A single-dose PK study of emtricitabine liquid solution and capsules was performed in 25 HIV-infected children ages 2 to 17 years.1 Emtricitabine was found to be well absorbed following oral administration, with a mean elimination half-life of 11 hours (range 9.7 to 11.6 hours). Plasma concentrations in children receiving the 6 mg/kg emtricitabine once-daily dose were approximately equivalent to those in adults receiving the standard 200-mg dose.
A study in South Africa evaluated the PKs of emtricitabine in 20 HIV-exposed infants aged <3 months, given emtricitabine as 3 mg/kg once daily for two, 4-day courses, separated by an interval of ≥2 weeks.2 Emtricitabine exposure (area under the curve [AUC]) in neonates receiving 3 mg/kg emtricitabine once daily was in the range of pediatric patients aged >3 months receiving the recommended emtricitabine dose of 6 mg/kg once daily and adults receiving the once-daily recommended 200-mg emtricitabine dose (AUC approximately 10 hr*ug/mL). Over the first 3 months of life, emtricitabine AUC decreased with increasing age, correlating with an increase in total body clearance of the drug. In a small group of neonates (N = 6) receiving a single dose of emtricitabine 3 mg/kg after a single maternal dose of 600 mg during delivery, the AUC exceeded that seen in adults and older children, but the half-life (9.2 hours) was similar.3 Extensive safety data are lacking in this age range.
Based on the aforementioned dose-finding study,1 emtricitabine was studied at a dose of 6 mg/kg once daily in combination with other antiretroviral (ARV) drugs in 116 patients aged 3 months to 16 years.4,5 PK results were similar, and follow-up data extending to Week 96 indicated that 89% of the ARV-naive and 76% of the ARV-experienced children maintained suppression of plasma HIV RNA <400 copies/mL (75% of ARV-naive children and 67% of ARV-experienced children at <50 copies/mL). Minimal toxicity was observed in this trial. In PACTG P1021,4 emtricitabine at a dose of 6 mg/kg (maximum 240 mg/day as liquid or 200 mg/day as capsules) in combination with didanosine and efavirenz, all given once daily, was studied in 37 ARV-naive HIV-infected children ages 3 months to 21 years. Eighty-five percent of children achieved HIV RNA <400 copies/mL and 72% maintained HIV RNA suppression to <50 copies/mL through 96 weeks of therapy. The median CD4 T lymphocyte count rose by 329 cells/mm3 at Week 96.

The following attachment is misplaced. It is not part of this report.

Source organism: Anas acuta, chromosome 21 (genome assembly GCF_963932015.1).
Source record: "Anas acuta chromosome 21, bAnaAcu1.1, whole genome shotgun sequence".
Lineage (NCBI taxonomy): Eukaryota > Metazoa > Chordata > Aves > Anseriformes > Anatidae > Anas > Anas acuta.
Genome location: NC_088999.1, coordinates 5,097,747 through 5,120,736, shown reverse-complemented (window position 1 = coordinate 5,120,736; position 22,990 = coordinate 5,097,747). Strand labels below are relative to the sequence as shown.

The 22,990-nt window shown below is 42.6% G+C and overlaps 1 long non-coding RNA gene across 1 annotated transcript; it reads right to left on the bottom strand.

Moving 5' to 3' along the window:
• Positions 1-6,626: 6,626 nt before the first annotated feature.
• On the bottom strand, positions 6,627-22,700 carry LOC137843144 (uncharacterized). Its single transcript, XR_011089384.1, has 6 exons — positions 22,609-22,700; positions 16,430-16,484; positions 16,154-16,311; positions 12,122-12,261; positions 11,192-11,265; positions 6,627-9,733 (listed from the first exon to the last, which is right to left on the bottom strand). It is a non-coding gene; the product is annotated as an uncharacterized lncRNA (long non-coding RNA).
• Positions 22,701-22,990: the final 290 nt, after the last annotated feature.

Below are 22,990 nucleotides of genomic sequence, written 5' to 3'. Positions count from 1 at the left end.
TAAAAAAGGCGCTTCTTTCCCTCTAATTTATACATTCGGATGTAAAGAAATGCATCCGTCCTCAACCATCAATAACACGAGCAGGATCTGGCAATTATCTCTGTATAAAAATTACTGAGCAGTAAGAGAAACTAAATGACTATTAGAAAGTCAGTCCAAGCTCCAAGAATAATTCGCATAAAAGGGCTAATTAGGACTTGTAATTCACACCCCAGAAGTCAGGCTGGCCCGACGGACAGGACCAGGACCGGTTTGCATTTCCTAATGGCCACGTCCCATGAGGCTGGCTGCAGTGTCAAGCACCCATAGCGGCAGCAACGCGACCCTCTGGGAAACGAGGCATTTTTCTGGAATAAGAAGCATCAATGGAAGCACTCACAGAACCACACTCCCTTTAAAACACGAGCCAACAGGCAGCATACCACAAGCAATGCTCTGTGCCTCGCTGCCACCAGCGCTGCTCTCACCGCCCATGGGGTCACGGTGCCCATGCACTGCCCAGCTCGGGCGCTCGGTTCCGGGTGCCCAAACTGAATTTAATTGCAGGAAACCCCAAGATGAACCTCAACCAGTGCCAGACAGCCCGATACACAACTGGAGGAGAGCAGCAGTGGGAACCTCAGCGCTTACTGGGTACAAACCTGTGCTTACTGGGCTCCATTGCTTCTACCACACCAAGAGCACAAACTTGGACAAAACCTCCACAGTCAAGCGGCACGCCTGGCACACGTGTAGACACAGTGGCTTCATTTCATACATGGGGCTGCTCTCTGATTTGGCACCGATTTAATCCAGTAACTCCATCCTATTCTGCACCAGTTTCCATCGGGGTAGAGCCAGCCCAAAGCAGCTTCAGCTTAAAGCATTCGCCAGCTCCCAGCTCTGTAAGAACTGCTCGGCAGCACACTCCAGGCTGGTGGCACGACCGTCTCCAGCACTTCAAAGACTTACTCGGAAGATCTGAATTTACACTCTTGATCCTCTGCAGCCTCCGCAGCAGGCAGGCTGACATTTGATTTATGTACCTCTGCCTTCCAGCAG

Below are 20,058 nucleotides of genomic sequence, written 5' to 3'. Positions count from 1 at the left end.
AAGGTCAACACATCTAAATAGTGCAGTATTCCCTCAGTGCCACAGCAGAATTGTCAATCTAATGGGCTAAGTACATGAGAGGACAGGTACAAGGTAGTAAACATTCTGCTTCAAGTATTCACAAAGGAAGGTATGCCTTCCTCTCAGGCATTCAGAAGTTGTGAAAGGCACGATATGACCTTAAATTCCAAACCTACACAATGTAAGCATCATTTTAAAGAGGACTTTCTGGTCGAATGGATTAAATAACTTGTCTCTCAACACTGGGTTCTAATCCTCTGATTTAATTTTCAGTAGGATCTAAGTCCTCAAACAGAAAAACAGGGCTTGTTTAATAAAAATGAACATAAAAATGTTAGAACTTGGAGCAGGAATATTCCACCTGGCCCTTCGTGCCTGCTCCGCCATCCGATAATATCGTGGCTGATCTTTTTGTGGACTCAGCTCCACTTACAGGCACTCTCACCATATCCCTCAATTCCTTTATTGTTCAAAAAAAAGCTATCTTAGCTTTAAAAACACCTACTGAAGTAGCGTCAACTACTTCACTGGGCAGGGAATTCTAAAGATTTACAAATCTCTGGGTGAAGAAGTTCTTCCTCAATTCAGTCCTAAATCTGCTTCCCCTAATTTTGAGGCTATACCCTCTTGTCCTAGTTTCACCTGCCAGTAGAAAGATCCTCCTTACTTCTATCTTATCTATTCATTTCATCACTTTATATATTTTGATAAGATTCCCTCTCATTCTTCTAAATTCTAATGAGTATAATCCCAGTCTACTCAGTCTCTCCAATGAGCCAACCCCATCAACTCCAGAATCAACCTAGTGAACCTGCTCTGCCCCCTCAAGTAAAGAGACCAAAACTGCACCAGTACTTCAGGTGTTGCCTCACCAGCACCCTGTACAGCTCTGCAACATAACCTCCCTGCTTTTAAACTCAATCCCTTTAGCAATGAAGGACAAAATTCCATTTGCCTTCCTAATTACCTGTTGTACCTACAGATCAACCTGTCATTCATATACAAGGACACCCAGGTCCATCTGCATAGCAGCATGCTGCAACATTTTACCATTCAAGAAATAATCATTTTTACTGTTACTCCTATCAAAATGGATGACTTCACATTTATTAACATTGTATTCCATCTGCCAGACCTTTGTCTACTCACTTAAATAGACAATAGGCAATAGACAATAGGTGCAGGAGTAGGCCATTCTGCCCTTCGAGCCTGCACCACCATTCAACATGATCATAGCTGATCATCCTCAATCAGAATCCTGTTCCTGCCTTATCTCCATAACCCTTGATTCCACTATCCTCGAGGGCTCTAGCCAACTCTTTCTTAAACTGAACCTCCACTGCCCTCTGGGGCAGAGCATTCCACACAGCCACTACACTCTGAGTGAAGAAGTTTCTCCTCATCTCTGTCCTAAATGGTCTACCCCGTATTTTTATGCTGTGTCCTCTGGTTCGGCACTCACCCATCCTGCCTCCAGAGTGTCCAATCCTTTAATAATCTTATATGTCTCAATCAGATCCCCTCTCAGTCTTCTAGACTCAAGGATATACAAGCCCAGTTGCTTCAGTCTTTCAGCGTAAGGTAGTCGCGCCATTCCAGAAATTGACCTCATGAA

Both emtricitabine and lamivudine have antiviral activity and efficacy against HBV. For a comprehensive review of this topic, hepatitis C, and tuberculosis during HIV coinfection, please see the Pediatric Opportunistic Infections Guidelines.
Wang LH, Wiznia AA, Rathore MH, et al. Pharmacokinetics and safety of single oral doses of emtricitabine in human immunodeficiency virus-infected children. Antimicrob Agents Chemother. 2004;48(1):183-191. Available at http://www.ncbi.nlm.nih.gov/pubmed/14693538.
Blum M, Ndiweni D, Chittick G, al e. Steady state pharmacokinetic evaluation of emtricitabine in neonates exposed to HIV in utero. Presented at: 13th Conference on Retroviruses and Opportunistic Infections (CROI). 2006. Denver, CO.
Flynn PM, Mirochnick M, Shapiro DE, et al. Pharmacokinetics and safety of single-dose tenofovir disoproxil fumarate and emtricitabine in HIV-1-infected pregnant women and their infants. Antimicrob Agents Chemother. 2011;55(12):5914-5922. Available at http://www.ncbi.nlm.nih.gov/pubmed/21896911.
McKinney RE, Jr., Rodman J, Hu C, et al. Long-term safety and efficacy of a once-daily regimen of emtricitabine, didanosine, and efavirenz in HIV-infected, therapy-naive children and adolescents: Pediatric AIDS Clinical Trials Group Protocol P1021. Pediatrics. 2007;120(2):e416-423. Available at http://www.ncbi.nlm.nih.gov/pubmed/17646352.
Saez-Llorens X, Violari A, Ndiweni D, et al. Long-term safety and efficacy results of once-daily emtricitabine-based highly active antiretroviral therapy regimens in human immunodeficiency virus-infected pediatric subjects. Pediatrics. 2008;121(4):e827-835. Available at http://www.ncbi.nlm.nih.gov/pubmed/18332076.